The present study examined correlates of work volition—the perceived capacity to make occupational choices despite constraints—with a diverse sample of 213 U.S. veterans. Veterans with higher levels of formal education, higher yearly incomes, were married, and were employed, endorsed greater work volition. Those who experienced lower posttraumatic stress disorder (PTSD) symptoms, endorsed lower levels of neuroticism, higher levels of conscientiousness, and higher levels of internal locus of control, also demonstrated greater levels of work volition. A structural model was run where PTSD symptoms, neuroticism, and conscientiousness were hypothesized to predict work volition via locus of control and compared with an alternative model. After identifying a best fitting model, bootstrapping analyses demonstrated that locus of control fully mediated the relations between PTSD symptoms, neuroticism, and conscientiousness to work volition. Specifically, the key reason PTSD symptoms, neuroticism, and conscientiousness were related to work volition was their effect on general locus of control. Practical implications are discussed.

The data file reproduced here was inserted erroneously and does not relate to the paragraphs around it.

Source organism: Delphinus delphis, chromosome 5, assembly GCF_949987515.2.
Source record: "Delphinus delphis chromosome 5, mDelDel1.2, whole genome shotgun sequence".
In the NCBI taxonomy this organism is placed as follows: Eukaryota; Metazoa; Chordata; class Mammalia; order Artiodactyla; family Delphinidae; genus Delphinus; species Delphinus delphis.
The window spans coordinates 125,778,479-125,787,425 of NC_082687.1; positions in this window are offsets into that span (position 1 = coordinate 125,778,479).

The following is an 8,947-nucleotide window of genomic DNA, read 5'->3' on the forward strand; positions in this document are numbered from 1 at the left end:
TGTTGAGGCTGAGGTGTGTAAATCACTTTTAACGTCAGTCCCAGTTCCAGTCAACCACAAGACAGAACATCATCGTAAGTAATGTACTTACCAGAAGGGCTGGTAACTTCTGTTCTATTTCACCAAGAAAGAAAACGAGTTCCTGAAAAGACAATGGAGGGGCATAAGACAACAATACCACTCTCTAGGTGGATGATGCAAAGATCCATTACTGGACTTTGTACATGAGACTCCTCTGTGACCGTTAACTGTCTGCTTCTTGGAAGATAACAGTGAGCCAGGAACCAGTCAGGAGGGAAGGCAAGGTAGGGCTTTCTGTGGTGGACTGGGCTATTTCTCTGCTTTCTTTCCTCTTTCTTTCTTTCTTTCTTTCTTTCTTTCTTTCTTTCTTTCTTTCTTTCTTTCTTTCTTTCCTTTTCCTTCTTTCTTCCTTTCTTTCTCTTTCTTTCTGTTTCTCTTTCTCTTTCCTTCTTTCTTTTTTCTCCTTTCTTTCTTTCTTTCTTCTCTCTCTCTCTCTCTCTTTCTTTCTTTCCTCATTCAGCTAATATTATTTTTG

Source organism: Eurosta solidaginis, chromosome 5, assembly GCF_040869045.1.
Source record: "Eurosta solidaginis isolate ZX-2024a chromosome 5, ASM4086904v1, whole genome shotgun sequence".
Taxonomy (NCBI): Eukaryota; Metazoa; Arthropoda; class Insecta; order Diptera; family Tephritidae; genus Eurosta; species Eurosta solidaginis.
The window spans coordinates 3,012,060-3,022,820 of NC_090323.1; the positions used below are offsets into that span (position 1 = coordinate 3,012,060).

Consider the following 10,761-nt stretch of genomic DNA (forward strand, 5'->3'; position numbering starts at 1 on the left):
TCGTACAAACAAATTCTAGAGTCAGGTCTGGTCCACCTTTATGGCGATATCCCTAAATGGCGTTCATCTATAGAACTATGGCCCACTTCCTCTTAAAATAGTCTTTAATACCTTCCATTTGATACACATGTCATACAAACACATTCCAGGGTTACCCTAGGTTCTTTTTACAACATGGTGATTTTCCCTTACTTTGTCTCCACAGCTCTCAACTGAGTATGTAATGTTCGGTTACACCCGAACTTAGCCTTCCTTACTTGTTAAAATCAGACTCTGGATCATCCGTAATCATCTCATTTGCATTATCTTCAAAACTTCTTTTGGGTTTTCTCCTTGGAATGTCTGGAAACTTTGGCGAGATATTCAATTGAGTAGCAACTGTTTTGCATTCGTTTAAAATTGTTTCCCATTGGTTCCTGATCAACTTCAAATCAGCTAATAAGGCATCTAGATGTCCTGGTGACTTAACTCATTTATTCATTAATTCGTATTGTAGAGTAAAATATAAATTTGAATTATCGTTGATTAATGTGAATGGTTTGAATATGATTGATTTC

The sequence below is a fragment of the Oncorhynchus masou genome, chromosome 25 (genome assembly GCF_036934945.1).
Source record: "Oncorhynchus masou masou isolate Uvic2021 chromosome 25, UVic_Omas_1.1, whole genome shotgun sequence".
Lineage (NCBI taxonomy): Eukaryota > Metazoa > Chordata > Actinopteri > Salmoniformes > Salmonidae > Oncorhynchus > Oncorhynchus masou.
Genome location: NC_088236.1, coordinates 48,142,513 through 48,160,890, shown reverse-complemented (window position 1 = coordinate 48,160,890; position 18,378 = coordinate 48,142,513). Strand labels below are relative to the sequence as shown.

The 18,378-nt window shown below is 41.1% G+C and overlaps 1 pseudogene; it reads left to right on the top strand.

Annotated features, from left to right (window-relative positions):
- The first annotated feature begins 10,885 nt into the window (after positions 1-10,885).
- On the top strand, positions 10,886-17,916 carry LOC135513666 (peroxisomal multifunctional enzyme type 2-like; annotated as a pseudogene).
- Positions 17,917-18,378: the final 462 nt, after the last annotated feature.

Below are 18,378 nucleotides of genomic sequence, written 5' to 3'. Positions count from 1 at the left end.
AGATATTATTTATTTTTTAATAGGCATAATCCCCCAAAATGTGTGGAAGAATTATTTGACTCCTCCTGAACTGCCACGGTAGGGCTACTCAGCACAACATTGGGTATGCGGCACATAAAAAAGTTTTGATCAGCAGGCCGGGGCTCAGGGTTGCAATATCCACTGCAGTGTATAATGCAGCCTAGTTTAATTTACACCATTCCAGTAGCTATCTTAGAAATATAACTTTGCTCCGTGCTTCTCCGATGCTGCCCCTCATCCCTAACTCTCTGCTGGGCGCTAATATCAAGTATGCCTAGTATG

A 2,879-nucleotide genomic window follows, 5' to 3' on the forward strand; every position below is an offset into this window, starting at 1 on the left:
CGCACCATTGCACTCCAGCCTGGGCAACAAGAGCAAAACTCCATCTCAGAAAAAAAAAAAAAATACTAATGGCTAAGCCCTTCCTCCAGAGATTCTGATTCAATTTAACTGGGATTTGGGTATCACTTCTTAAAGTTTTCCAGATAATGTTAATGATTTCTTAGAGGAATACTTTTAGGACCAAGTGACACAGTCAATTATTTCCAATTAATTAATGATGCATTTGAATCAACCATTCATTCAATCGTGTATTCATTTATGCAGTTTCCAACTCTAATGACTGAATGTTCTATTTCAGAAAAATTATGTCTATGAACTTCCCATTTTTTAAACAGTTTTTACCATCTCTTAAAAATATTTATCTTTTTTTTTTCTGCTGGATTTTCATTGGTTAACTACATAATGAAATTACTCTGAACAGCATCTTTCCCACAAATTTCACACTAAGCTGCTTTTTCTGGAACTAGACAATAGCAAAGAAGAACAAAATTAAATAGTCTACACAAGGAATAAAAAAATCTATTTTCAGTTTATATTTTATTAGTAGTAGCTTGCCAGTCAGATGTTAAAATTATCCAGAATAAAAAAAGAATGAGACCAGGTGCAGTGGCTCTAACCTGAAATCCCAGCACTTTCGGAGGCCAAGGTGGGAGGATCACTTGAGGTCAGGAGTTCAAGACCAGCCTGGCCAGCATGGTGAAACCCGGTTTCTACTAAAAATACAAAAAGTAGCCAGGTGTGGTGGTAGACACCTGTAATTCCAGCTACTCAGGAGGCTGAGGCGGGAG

- work volition